The Order of Templars and the Masonic organization have influenced each other to a noticeable extent. Even the rituals of the corporations are so similar as to have been copied from the Templars… To summarize, as we said at the beginning of this essay, we can say that the starting point of Masonry's royal art and initiatic-esoteric line was the Templars and its end point is Freemasonry.10

The Impact of the Crusade
Philosophy to Our Day

It is clear that the roots of Masonry stretch back to the Order of Templars and the Masons have adopted the philosophy of this order, which was established by the Crusaders. While considering the impact of Crusaders to our day, we need to remember this point and the far-reaching influences of Masonry on the world. The aims of Masonry are explained by one of the most well-known Turkish Freemasons Selami Isindag in his book Masonluktan Esinlenmeler (Masonic Inspirations):

According to Freemasonry, it is necessary to rid people of a character inspired by metaphysical divine sources, and instead establish a character based on the love of man, which is free from relativity. In its basic ethical principles, Masonry considers the inclinations of man, his needs, satisfactions, the laws and order of social life, consciousness (conscience), freedom of speech and thought and finally, the entire plan of nature, and therefore aims to establish and develop values centered around man in all societies.11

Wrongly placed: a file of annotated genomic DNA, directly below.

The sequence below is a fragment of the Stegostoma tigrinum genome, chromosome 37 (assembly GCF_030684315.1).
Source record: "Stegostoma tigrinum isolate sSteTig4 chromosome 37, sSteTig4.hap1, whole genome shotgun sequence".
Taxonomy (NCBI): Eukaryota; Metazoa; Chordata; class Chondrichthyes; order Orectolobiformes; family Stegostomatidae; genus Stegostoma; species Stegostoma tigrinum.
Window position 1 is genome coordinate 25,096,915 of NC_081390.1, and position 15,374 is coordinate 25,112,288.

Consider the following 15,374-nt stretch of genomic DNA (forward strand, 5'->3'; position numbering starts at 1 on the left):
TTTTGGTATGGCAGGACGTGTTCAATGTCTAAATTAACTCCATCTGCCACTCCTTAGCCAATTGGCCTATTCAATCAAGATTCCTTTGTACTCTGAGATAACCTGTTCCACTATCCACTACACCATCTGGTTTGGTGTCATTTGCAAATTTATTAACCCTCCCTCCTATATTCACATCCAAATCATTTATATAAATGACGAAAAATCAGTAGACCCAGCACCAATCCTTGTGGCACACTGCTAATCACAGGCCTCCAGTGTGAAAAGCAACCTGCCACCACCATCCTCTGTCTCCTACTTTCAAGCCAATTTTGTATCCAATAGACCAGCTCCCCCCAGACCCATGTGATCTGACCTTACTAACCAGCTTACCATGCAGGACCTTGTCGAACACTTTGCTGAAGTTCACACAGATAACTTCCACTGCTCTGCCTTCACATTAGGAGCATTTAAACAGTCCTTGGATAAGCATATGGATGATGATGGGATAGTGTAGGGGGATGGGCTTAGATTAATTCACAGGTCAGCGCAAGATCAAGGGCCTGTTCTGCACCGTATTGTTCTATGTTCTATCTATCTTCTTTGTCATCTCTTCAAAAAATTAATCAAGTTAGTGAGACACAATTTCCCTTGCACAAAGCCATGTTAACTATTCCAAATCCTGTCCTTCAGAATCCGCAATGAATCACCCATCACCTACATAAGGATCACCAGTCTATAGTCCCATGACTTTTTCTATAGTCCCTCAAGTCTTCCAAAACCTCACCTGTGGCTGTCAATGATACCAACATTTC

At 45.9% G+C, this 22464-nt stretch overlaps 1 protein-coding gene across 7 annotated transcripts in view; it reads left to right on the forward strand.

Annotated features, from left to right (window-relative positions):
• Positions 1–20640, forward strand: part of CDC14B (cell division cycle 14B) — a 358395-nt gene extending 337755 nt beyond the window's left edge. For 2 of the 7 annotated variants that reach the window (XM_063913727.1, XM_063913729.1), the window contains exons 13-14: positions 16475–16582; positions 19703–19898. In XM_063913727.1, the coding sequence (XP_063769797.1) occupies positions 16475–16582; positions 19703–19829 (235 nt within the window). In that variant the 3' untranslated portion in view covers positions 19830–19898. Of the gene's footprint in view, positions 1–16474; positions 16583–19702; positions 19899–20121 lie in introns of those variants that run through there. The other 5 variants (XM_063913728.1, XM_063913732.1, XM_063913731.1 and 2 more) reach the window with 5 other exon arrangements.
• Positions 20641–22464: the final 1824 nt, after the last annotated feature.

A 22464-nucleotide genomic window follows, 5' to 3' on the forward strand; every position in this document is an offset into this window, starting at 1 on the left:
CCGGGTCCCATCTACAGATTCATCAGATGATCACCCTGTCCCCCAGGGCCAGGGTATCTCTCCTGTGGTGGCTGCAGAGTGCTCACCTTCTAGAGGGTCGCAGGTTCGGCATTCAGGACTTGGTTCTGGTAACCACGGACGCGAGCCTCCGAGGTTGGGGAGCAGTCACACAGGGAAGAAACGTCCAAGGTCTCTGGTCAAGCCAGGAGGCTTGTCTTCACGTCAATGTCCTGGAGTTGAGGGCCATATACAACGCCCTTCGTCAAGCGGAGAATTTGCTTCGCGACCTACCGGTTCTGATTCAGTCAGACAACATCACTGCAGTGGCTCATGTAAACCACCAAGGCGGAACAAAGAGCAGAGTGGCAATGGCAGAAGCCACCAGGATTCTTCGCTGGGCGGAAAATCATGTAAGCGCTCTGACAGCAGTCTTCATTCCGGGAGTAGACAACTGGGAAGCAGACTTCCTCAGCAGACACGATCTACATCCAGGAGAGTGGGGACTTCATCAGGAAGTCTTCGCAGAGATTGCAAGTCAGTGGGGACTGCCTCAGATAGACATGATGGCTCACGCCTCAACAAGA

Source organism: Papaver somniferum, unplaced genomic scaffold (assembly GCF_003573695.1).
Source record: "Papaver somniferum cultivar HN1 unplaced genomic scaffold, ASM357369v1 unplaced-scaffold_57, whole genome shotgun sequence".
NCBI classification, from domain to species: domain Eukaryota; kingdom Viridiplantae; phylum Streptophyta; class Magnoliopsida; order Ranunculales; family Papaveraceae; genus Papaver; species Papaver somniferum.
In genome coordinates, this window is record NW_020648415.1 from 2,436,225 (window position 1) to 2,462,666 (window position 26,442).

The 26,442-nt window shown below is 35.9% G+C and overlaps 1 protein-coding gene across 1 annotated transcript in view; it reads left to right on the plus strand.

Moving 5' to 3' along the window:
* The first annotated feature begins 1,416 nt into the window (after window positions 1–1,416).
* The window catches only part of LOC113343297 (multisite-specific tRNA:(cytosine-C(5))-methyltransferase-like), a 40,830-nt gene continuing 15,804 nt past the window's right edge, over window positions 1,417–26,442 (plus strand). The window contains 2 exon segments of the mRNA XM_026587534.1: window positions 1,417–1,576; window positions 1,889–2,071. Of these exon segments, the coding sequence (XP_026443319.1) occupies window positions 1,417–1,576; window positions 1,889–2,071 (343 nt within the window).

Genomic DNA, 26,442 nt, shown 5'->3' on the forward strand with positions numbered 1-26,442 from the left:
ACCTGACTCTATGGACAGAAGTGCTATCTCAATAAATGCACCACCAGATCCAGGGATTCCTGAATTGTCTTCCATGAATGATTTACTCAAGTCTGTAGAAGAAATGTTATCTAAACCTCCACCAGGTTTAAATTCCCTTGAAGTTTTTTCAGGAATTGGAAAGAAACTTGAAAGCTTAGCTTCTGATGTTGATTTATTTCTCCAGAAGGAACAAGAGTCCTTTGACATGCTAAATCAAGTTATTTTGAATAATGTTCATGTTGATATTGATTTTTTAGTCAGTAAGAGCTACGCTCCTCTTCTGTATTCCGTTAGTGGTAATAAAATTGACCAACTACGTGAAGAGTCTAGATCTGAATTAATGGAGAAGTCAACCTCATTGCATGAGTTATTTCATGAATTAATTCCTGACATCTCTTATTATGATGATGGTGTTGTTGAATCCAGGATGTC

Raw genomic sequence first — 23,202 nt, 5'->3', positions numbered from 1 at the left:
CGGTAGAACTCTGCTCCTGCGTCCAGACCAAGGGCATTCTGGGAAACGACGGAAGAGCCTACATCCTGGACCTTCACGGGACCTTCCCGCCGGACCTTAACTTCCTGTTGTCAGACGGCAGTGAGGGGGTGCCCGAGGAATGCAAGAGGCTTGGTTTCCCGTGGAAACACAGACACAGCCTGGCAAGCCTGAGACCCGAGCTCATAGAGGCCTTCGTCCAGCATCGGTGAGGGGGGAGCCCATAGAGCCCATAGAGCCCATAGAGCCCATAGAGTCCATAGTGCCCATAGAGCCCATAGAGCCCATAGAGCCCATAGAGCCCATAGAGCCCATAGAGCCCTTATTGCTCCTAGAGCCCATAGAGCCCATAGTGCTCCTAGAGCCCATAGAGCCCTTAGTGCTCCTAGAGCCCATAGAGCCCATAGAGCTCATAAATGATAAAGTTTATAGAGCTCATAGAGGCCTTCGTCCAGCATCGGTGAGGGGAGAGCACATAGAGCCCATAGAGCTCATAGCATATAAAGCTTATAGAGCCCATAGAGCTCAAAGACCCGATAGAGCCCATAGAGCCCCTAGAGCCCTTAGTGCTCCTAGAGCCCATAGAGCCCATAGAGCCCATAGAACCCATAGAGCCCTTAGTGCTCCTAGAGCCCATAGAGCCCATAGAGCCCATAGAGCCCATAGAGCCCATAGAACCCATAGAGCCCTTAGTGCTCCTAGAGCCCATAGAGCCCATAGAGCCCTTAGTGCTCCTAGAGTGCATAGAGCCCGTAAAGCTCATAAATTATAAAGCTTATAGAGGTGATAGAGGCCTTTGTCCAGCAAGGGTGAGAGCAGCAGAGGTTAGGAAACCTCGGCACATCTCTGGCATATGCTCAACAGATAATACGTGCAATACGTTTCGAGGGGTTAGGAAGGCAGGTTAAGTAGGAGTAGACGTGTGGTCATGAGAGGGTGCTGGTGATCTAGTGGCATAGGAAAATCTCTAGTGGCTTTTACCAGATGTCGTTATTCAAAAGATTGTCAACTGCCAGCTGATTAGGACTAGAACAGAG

This is the final purpose of Masonry: to eradicate religion and to establish a humanist and godless world where the concept of "man" will be held sacred; where people will deny God Who created them, and take themselves as "idols".

For this reason, it is essential to protect the society from this disaster by shattering the godless suggestions of Masonry and thus save the faith of people. What we have to do is tell people about the existence of God and the values of religion by supporting them with the facts revealed by science. When Muslims undertake this responsibility, by the will of God, this verse will come true: "Rather We hurl the truth against falsehood and it cuts right through it and it vanishes clean away!" (Qur'an, 21:18)

When this is realized, the representatives of the evil will "vanish clean away" and the 21st century will be the age of Islamic values rather than the evil's alliance as they presume. 

 

Notes

1 World Book Encyclopedia, "Crusades", Contributor: Donald E. Queller, Ph.D., Prof. of History, Univ. of Illinois, Urbana-Champaign, World Book Inc., 1998

2 Geste Francorum, or the Deeds of the Franks and the Other Pilgrims to Jerusalem, translated by Rosalind Hill, London, 1962, p. 91

3 August C. Krey, The First Crusade: The Accounts of Eye-Witnesses and Participants, Princeton & London, 1921, p. 261

4 Ibid., p. 262

5 Michael Baigent, Richard Leigh, The Temple and the Lodge, London, Corgi Books, 1990, p. 78-81.

6 For more detail about this thesis on freemasonry, please see John J. Robinson, Born in Blood: The Lost Secrets of Freemasonry, New York, M. Evans & Company, 1989

7 Ender Arkun, "Masonlarin Dusunce Evrimine Katkisina Kısa Bir Bakis" (A Quick Look at the Intellectual Evolution of Masons), Mimar Sinan, 1990, No. 77, p. 68

8 Teoman Biyikoglu, "Tampliyeler ve Hurmasonlar" (Templars and Freemasons), Mimar Sinan, 1997, No. 106, p. 11

9 Ibid., p. 9

10 Ibid., p. 19

11 Dr. Selami Isindag, Sezerman Kardes IV, Masonluktan Esinlenmeler (Masonic Inspirations), Istanbul 1977, p. 62